Programs can be useful and have their place. However, the thing that makes a synagogue “welcoming” is not the programming, not the service, not the board, and not even the clergy: it is the behavior of each individual member of that community when they encounter someone new or different.
I’m too excited about tomorrow: the new cycle of Intro classes starts promptly at 10:10 tomorrow, when I meet a new roomful of strangers. Over the next eight months we’ll get to know one another very well as we wade through Jewish holidays, Jewish lifecycle events, Jewish texts, Jewish history, and a bunch of other topics. More than anything, I’ll try to equip them for living in Jewish community.
Some were born Jewish, but never got a Jewish education. That can generate a lot of shame, but it really isn’t their fault. I love seeing them realize what they know, and what they can learn.
Some are considering conversion to Judaism. I’ll try to equip them for this journey. They need not just facts and “how to” directions, but some clues about the context of American Judaism today, and their own Northern California Jewish community. They need some help in navigating this new Jewish world they seek to enter.
Some are there because they love someone Jewish. They want to understand the language and crack the codes. If I can help with that, their families will be stronger and Judaism will be the better for it.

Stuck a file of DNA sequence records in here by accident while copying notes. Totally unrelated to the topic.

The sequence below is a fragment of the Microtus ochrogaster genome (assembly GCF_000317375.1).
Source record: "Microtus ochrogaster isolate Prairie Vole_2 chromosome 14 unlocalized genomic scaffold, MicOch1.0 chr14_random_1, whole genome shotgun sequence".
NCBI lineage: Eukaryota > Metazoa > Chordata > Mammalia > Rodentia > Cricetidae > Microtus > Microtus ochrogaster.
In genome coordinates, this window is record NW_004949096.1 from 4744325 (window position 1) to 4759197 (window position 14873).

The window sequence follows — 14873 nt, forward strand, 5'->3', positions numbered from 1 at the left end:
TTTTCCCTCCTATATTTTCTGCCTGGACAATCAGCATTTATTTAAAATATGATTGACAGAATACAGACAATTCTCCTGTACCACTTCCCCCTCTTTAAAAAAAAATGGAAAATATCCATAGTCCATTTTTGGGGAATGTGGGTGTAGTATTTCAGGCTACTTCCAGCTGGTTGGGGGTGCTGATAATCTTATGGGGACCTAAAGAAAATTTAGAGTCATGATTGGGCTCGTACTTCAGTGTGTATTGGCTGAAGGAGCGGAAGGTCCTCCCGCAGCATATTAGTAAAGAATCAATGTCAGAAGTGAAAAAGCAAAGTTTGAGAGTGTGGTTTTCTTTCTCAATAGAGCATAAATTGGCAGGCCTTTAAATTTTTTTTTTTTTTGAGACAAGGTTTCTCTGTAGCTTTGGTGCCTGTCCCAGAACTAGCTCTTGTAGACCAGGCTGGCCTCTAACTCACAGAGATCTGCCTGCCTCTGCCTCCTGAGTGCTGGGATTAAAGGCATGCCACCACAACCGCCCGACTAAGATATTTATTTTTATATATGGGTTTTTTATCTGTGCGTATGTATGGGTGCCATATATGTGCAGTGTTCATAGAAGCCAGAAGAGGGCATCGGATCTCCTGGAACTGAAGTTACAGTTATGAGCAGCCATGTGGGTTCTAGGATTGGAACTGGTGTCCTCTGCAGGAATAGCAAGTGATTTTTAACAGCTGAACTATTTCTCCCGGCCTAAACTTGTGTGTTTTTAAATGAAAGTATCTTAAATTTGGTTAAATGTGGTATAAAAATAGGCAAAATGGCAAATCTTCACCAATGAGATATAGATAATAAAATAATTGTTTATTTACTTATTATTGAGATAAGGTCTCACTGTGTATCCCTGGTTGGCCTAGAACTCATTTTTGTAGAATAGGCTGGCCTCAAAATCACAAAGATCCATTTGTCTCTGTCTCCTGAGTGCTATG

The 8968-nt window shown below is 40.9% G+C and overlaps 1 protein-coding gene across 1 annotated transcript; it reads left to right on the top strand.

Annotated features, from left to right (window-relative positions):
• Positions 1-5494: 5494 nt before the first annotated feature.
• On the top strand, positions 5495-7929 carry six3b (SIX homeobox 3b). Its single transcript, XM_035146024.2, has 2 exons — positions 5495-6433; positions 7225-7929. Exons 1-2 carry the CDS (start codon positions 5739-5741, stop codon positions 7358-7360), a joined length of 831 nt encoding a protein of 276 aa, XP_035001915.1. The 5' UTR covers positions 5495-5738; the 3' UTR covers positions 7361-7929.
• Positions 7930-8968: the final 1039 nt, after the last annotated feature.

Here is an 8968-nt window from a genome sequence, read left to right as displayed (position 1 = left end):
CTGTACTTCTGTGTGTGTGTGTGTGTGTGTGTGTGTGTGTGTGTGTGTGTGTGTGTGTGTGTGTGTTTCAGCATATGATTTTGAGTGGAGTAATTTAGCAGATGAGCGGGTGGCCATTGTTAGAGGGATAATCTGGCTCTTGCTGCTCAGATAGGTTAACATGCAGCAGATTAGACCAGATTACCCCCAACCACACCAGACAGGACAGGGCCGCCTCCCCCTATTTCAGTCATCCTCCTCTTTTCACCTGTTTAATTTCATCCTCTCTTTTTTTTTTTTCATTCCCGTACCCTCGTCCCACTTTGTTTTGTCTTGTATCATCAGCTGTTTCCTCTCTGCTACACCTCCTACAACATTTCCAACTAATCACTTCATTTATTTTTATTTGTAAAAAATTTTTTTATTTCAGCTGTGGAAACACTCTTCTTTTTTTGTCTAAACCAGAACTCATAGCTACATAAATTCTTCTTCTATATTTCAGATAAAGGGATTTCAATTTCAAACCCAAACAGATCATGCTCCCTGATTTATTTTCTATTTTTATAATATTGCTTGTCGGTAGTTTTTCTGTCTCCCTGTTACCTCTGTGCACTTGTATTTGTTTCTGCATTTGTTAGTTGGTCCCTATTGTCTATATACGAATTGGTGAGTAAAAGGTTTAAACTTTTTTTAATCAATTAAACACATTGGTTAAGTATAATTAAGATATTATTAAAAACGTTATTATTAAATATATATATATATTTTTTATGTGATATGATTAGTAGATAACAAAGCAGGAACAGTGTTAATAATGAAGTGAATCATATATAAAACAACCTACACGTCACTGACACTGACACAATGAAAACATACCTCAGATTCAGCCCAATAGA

Some will say they there because it’s Sunday morning, their kids are in Religious School, and someone (their rabbi?) suggested they take the class while they’re waiting. Later in the year I may (or may not) find out what they are hoping to get from the class.
Some will be shy. Some will be full of questions. Some will want to talk all the time, and others will be loathe to talk at all. Some will be easy to love, and some will challenge me to find the tzelem Elohim [image of God] in them.
I have my bag packed, my handouts at the ready. I really need to get some sleep.
Are you curious about Judaism? Interested in getting a basic introduction to the subject? Considering conversion, or just want to figure out your in-laws? It’s that time of year again, folks – “Intro” classes are beginning in many synagogues!